Gumbo, Horses and Water

Posted in: Featured, Ranch Life

Growing up on and living on gumbo country most of my life, I have a very real fear of getting a horse bogged and maybe crippled in a creek or dam. I’ve had it happen, and as a result, had from early on, schooled my son on the risks of gumbo creeks and dams.

I’m still not plumb clear on what actually happened before this happened, and I honestly don’t think Colin, my son, is either. He was about 13 I suppose, and was riding a nicely started, big three year old filly I had called Bess. She’d had a solid 30 rides put on her by a good hand, and Colin was doing a good job keeping her progressing. He had taken her up to the other place and gathered them from out in the pasture and brought them to the corral as I recall. On the way through the trap by the corrals was a dam, which was quite full. Instead of going on by, the cattle waded out into the shallow side of it and he needed to get them out. He didn’t have a dog along who could do it, so, despite his Mom’s warnings, he rode into the water to push the cattle out. Of course, it was gumbo and pretty boggy.
He didn’t know whether Bess got hung up in something, stepped in a hole or decided to lay down, it all happened pretty fast, but suddenly, they were down in the water and he was mashed into the mud by her weight and the saddle. Bess struggled to regain her feet, mashing him deeper into the mud and finally thrashing around until she had rolled completely over him before finally being able to stand up. Colin wasn’t hurt, but was gasping for air when he surfaced and got himself pulled up out of the mud. After assessing himself and Bess and finding they were okay, just plastered with nasty black slime and gumbo, he got back on her on solid ground and finished his job with the cattle, who had spooked out of the water by the splashing of Bess.

I was outside in the yard when he came riding in. There was not an inch of either Colin or Bess that was clean. They both were absolutely plastered with mud, as was his saddle, and I couldn’t tell what color either one of them was. He got off and led her to the back yard and was telling me what had happened as I put the pressure nozzle on to hose him and Bess off. We pulled the saddle off of Bess and slung it over a saw horse for more scrubbing. He stripped down to his underwear and socks, and I continued hosing them both off. His boots were packed with mud inside clear to the toes. The saddle gullet was packed, and it went clear down the center of the underside, between the skirts, and under the fenders. His rope and cinches were plastered too.I honestly don’t think more mud could have been put on the rig with a putty knife.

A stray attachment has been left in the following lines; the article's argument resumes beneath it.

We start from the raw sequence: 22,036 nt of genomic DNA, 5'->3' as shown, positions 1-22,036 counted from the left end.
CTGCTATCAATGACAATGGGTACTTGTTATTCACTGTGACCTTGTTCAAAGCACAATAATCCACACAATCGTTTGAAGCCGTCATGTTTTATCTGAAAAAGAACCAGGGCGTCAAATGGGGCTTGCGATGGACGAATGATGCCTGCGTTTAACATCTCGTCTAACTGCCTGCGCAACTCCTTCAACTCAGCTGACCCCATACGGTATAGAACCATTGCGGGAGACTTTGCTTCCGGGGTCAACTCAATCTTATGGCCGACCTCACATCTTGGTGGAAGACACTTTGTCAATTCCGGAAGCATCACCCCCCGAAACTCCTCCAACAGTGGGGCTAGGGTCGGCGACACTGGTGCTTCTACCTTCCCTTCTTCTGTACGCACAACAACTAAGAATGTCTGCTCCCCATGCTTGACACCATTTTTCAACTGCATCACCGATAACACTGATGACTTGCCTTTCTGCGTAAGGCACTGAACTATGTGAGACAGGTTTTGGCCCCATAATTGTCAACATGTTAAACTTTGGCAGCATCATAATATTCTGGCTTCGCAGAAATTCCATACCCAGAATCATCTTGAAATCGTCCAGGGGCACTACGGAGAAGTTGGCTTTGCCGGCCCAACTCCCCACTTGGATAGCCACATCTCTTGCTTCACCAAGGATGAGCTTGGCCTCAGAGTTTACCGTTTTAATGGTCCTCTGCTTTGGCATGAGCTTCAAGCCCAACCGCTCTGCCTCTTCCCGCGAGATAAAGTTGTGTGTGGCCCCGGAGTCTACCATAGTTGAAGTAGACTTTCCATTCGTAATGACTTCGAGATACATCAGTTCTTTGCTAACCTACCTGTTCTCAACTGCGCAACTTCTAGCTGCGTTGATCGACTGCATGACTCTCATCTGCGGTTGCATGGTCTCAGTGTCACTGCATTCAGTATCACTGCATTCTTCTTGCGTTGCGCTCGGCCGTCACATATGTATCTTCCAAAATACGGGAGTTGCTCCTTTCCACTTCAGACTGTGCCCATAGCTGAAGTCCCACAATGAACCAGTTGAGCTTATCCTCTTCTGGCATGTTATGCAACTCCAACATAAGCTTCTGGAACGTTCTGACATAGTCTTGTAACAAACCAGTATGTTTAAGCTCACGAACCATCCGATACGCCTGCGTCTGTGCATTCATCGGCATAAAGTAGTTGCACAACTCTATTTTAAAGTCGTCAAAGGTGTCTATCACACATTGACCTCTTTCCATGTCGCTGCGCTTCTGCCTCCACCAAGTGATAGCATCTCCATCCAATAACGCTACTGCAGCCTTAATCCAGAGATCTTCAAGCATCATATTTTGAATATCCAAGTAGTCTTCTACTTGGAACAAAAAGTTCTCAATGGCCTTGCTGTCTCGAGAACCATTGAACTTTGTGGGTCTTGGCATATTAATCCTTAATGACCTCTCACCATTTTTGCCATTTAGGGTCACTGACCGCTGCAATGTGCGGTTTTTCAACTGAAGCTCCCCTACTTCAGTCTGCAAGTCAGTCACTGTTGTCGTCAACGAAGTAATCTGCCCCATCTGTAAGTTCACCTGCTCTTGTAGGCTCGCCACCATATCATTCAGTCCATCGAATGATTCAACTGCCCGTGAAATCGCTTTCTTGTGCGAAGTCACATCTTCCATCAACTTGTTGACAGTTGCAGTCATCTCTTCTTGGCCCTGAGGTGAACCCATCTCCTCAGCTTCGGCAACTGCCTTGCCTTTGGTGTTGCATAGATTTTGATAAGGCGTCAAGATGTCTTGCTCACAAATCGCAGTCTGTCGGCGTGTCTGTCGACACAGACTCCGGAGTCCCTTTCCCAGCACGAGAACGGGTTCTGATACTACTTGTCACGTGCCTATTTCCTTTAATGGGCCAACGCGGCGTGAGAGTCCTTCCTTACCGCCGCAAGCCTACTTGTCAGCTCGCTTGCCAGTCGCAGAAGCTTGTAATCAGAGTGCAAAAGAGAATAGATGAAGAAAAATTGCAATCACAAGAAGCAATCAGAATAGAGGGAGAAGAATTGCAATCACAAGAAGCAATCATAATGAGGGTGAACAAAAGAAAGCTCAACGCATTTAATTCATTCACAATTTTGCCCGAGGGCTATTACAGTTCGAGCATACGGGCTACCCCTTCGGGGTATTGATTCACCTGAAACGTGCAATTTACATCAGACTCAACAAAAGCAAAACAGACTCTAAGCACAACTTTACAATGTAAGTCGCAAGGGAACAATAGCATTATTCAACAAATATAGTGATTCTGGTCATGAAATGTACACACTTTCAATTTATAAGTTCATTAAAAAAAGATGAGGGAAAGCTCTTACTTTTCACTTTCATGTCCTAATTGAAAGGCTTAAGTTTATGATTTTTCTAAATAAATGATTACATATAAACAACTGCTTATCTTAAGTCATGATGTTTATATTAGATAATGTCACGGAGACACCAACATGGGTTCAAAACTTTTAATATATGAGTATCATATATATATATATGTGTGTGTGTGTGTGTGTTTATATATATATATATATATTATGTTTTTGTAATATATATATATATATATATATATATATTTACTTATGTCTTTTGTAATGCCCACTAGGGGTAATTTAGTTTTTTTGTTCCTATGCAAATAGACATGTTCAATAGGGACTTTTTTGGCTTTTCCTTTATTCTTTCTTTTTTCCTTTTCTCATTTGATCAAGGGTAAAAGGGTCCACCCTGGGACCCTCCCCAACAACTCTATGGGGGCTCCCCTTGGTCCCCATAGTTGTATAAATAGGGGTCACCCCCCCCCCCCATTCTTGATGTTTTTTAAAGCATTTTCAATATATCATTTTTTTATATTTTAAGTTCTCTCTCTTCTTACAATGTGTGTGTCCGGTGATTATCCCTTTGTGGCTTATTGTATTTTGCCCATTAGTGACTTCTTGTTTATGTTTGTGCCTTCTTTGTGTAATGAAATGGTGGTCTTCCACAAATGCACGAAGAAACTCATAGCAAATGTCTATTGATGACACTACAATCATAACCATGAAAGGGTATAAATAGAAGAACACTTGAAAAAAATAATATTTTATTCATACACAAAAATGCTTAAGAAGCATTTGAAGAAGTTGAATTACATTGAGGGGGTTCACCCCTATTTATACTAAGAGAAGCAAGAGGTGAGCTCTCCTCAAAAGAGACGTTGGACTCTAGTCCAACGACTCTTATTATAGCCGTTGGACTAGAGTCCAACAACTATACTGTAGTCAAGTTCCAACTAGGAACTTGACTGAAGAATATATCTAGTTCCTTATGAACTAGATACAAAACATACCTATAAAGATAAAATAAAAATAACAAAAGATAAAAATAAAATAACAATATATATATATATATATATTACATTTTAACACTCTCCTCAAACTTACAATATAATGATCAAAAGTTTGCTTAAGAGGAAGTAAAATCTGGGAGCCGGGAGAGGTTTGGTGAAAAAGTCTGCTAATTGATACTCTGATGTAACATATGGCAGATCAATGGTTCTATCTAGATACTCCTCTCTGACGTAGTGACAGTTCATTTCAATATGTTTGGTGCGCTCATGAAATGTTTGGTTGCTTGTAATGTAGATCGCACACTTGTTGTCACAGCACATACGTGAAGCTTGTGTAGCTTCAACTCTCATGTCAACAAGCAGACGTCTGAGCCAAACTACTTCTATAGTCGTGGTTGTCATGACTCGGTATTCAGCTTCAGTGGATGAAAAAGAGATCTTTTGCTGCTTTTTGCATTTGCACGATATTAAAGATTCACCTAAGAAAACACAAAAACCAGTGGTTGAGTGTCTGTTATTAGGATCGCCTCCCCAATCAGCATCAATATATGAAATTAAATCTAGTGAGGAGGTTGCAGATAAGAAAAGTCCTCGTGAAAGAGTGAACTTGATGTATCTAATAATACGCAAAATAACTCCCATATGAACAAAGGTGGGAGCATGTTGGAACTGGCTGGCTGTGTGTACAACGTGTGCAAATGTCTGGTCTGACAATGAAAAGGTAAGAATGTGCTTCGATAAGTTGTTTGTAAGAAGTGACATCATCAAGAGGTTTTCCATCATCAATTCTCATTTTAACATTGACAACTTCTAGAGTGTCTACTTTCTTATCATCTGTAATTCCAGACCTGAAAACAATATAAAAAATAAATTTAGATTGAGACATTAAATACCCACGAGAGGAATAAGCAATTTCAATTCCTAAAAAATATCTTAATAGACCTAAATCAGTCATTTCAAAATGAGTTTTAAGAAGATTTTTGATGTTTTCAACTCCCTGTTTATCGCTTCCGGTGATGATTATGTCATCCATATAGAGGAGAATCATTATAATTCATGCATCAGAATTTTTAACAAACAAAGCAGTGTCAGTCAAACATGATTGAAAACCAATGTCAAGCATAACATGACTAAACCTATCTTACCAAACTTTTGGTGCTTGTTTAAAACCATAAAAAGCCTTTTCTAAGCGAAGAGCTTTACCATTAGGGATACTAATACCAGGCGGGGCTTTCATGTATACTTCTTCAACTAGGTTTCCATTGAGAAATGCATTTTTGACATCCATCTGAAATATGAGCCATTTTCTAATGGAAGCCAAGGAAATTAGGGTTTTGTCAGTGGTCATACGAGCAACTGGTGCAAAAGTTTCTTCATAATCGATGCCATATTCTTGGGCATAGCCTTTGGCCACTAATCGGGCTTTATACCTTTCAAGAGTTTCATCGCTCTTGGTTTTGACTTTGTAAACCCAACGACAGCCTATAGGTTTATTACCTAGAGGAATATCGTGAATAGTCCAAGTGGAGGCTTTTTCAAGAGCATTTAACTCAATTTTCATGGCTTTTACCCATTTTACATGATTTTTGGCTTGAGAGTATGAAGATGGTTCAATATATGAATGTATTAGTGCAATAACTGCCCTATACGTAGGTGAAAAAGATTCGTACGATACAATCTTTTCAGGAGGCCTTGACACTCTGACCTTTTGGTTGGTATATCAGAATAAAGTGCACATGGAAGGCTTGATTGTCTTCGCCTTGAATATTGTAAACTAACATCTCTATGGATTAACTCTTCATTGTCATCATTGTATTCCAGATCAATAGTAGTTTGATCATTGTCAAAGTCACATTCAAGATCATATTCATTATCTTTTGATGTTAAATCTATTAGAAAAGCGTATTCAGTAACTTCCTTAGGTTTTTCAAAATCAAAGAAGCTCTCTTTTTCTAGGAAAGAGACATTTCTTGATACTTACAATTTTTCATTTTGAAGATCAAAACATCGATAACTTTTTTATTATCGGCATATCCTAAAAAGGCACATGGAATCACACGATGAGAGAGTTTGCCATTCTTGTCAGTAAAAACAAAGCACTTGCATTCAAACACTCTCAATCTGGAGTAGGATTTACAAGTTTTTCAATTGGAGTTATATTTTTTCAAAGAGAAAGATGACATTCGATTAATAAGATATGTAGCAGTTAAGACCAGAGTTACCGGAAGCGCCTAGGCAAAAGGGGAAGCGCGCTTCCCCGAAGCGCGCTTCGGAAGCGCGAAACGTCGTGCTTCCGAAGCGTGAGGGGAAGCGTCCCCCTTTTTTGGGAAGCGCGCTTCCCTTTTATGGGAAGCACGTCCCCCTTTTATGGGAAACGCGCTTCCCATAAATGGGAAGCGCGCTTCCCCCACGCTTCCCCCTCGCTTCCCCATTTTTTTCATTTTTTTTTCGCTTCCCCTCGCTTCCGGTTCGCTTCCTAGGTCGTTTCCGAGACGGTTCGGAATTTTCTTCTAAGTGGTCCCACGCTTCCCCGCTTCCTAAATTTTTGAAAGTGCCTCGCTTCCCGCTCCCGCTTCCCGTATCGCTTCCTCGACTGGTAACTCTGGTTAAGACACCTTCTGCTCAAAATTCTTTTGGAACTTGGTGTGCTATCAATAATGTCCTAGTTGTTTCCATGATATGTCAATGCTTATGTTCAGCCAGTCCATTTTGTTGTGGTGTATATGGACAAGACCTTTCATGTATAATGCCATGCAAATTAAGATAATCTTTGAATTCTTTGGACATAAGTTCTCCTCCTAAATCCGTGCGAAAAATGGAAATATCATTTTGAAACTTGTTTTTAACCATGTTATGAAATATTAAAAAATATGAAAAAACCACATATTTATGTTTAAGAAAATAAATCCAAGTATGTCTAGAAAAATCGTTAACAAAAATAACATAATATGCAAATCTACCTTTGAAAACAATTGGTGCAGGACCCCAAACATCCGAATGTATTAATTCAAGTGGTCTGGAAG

With Bess clean and turned loose in the corral, I finished hosing Colin off and he went in to take a shower to finish the job. I hung his clothes on the line and hosed them off. His boots were washed out and upeneded on some posts to drain. When he came back out, showered and dressed again, we started in on his saddle. It got a scrubbing like it had never had. Gumbo mud will dry leather out something awful and this saddle’s life was at stake. We scrubbed, scraped, and wiped until it was clean. It got a thorough oiling when it was dry and never was any worse for the experience, thankfully.
Of course, lecturing my kid after the fact, was pretty pointless, but I’m sure I scolded him. Scared Moms do that. I asked him if he’d learned anything and he assured me he had. I pointed out the possible outcomes of what had happened, and he sure enough could see how that could have killed him. It was a miracle that neither he nor Bess were hurt.
I’ve never seen him ride out into a dam or not carefully cross a creek in the years since, though admittedly, he’s ridden a lot of miles I haven’t witnessed. But, I have a hunch that one near death gumbo dam experience is going to serve him all of his life and he’ll lecture his own kids and maybe someday, grandkids, about the dangers of gumbo, horses and water.

Posted in: Featured, Ranch Life

About Jan Swan Wood

Jan was raised on a ranch in far western South Dakota. She grew up horseback working all descriptions of cattle, plus sheep and horses. After leaving home she pursued a post-graduate study of cowboying and dayworking in Nebraska, New Mexico, Montana, Wyoming and South Dakota....

View all posts by Jan Swan Wood